Testosterone. Test. The Big T. Whatever you call it, testosterone is universally known as the male hormone. It gives men bigger, leaner muscles, greater strength, more body hair, deeper voices and, of course, their sex drive. If you’re a man with suboptimal levels of testosterone, you will notice a deleterious difference in several of the above qualities — less muscle mass and strength, more body fat and reduced sex drive.
The problem with testosterone is that many things can work to lower it. The first is time. Most guys’ test levels peak in their early to mid-20s. By the time you’ve hit 30, your testosterone levels have already taken a slight hit, and it gets worse every year thereafter. Then there’s the stress of work, school, personal commitments. That can all add up to raise cortisol levels and decrease testosterone levels. Top that off with lack of sleep, a lot of alcohol, parabens from toiletries and even exposure to gasoline, and you should be surprised that your body is actually making any T.
The good news is that there are several natural testosterone-boosting ingredients out there that can help kick test levels back up a bit. In this article, we discuss the amino acid D-aspartic acid, also known as D-aspartate.
D-Aspartic Acid D-tails
Like arginine or glutamine, aspartic acid is an amino acid, and as such, it’s used to build proteins in the body. However, the only form of amino acids that the body recognizes for building proteins is the L (left-handed or levorotatory, which refers to the configuration of the molecule) form, such as L-arginine, L-glutamine, L-leucine and L-aspartic acid.
The other configuration that amino acids can be in is the D (right-handed or dextrorotatory) form. Most D-amino acids are not recognized by the body, yet D-aspartic acid is. D-aspartic acid is formed when the enzyme aspartate racemase converts L-aspartic acid into D-aspartic acid. This usually occurs in the testicles, pituitary gland and nerve cells. It’s this D-form of aspartic acid that has testosterone-boosting properties.
When D-aspartic acid is produced in the pituitary gland of the brain, it appears to stimulate the release of luteinizing hormone. LH is then released into the bloodstream and travels to the testicles, where it encourages the production of testosterone.
When D-aspartic acid is produced inside the testicles, it acts on Leydig cells, special cells inside the testicles that produce testosterone. This appears to work through DAA’s ability to increase levels of the nucleotide cyclic AMP, which is a cellular messenger that acts to boost testosterone production. The amino acid also works to increase sperm production.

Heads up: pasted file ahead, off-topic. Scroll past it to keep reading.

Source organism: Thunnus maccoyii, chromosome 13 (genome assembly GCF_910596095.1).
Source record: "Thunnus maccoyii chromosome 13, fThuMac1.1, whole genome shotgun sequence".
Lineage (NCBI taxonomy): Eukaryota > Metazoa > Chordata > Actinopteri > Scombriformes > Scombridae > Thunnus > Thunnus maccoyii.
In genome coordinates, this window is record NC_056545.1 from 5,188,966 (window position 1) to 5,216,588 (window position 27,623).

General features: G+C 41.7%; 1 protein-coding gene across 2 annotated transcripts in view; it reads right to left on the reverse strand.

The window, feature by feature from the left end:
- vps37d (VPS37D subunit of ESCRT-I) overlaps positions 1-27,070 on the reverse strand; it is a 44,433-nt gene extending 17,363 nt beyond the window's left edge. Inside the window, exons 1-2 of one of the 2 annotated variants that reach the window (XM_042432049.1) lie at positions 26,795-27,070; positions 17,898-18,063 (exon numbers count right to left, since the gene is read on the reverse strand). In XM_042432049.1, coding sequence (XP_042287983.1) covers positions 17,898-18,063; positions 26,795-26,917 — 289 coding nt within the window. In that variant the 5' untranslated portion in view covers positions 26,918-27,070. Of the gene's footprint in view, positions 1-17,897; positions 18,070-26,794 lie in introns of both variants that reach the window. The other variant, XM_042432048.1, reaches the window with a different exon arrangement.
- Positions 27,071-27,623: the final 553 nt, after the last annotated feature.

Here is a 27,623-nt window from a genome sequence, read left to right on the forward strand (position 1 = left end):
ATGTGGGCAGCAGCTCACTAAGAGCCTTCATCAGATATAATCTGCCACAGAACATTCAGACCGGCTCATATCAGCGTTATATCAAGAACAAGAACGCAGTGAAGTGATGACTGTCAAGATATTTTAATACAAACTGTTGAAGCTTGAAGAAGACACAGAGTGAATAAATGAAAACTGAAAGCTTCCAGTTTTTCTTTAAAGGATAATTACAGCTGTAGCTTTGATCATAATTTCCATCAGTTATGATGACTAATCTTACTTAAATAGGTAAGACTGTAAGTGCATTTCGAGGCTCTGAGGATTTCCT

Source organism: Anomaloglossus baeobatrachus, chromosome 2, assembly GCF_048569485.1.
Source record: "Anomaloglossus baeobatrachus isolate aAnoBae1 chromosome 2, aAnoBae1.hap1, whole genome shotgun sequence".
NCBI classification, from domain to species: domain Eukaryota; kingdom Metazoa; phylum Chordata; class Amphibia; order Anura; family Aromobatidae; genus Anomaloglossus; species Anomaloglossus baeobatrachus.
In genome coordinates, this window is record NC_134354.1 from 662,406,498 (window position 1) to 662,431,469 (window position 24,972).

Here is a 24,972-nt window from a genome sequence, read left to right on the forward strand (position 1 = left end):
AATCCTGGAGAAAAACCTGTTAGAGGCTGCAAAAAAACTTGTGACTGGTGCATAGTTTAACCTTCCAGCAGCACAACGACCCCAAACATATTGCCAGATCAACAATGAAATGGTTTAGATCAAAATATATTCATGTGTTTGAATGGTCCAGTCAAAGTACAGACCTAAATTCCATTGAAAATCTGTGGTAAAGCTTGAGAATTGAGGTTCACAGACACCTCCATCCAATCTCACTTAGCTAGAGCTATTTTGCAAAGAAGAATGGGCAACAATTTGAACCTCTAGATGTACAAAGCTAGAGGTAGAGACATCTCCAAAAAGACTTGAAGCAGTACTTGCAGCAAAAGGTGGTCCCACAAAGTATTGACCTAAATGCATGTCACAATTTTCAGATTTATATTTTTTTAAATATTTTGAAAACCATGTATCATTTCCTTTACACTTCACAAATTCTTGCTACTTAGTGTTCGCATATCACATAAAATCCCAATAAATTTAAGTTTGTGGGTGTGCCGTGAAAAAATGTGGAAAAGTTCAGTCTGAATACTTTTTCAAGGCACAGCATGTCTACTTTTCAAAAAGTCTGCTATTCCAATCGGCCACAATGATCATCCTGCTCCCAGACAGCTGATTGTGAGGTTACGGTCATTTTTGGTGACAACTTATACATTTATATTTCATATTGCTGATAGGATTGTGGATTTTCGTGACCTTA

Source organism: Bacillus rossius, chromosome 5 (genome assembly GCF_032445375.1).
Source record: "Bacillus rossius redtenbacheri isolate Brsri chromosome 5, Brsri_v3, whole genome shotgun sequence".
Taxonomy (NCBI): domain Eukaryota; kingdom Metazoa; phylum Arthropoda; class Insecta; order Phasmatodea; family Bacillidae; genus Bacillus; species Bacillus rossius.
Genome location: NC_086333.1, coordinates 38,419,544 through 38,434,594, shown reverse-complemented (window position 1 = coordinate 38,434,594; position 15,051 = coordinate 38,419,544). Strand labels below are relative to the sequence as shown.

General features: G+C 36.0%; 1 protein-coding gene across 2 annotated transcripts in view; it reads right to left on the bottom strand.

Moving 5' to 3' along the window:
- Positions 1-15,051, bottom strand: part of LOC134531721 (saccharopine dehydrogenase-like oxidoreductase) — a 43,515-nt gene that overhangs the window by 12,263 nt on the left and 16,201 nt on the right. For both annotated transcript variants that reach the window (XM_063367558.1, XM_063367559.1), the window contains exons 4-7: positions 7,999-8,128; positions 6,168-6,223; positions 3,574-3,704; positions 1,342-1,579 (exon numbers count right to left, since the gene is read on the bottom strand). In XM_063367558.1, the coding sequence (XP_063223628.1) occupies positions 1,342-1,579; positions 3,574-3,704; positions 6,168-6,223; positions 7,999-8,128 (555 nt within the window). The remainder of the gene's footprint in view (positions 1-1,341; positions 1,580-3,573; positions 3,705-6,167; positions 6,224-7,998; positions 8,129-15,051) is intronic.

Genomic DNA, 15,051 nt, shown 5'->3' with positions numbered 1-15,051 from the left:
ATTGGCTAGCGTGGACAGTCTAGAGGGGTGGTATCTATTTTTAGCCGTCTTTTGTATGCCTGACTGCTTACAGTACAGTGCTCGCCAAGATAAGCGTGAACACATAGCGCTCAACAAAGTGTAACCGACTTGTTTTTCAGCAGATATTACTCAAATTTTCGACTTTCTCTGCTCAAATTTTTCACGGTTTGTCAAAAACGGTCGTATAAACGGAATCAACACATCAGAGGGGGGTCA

Most of the research that uncovered D-aspartic acid’s effects and how it works has been done in animals. However, Italian scientists did study the effects of DAA supplementation in men 27 to 37 years old. Every morning for 12 days, 43 men took either 3 grams of D-aspartate along with the B vitamins B-6, B-12 and folic acid or a placebo, which contained just the B vitamins without the D-aspartate. The researchers reported in a 2009 issue of the journal Reproductive Biology and Endocrinology that the subjects taking the D-aspartate supplement increased their LH levels by more than 30 percent and subsequently their testosterone levels by more than 40 percent as compared to the guys getting just the B-vitamin placebo.
Because the Italian study showed results from taking 3 grams of D-aspartate per day, most D-aspartate products supply that much per dose. We recommend going with 3 grams per day, as well. That dose not only is supported in the clinical study, but anecdotal reports also now further support that dose for improving testosterone levels. Although the clinical study supplied all 3 grams of D-aspartic acid in one pill, you can try splitting it throughout the day into two or three doses. Some guys report that D-aspartate supplements irritate their stomachs in a way similar to creatine before it was micronized. Taking smaller doses more frequently throughout the day may help to avoid these stomach issues while still providing testosterone-boosting benefits.
It is recommended to cycle most testosterone boosters because of what is known as a negative-feedback loop. In other words, when you increase testosterone levels, the higher levels influence the brain to lower LH levels, which eventually results in lower testosterone levels. You can try several different cycles with D-aspartate. The simplest is taking it for eight weeks and then stopping for four weeks before repeating. Another option is to take it for two weeks and stop for one week and cycle it in that fashion.
However, if you are a woman, you should not take D-aspartic acid at all. It will not increase testosterone levels in women because women obviously do not have testicles. An increase in LH results in an altogether different effect in women. Namely, it triggers ovulation. Falsely raising LH levels can interfere with the menstrual cycle.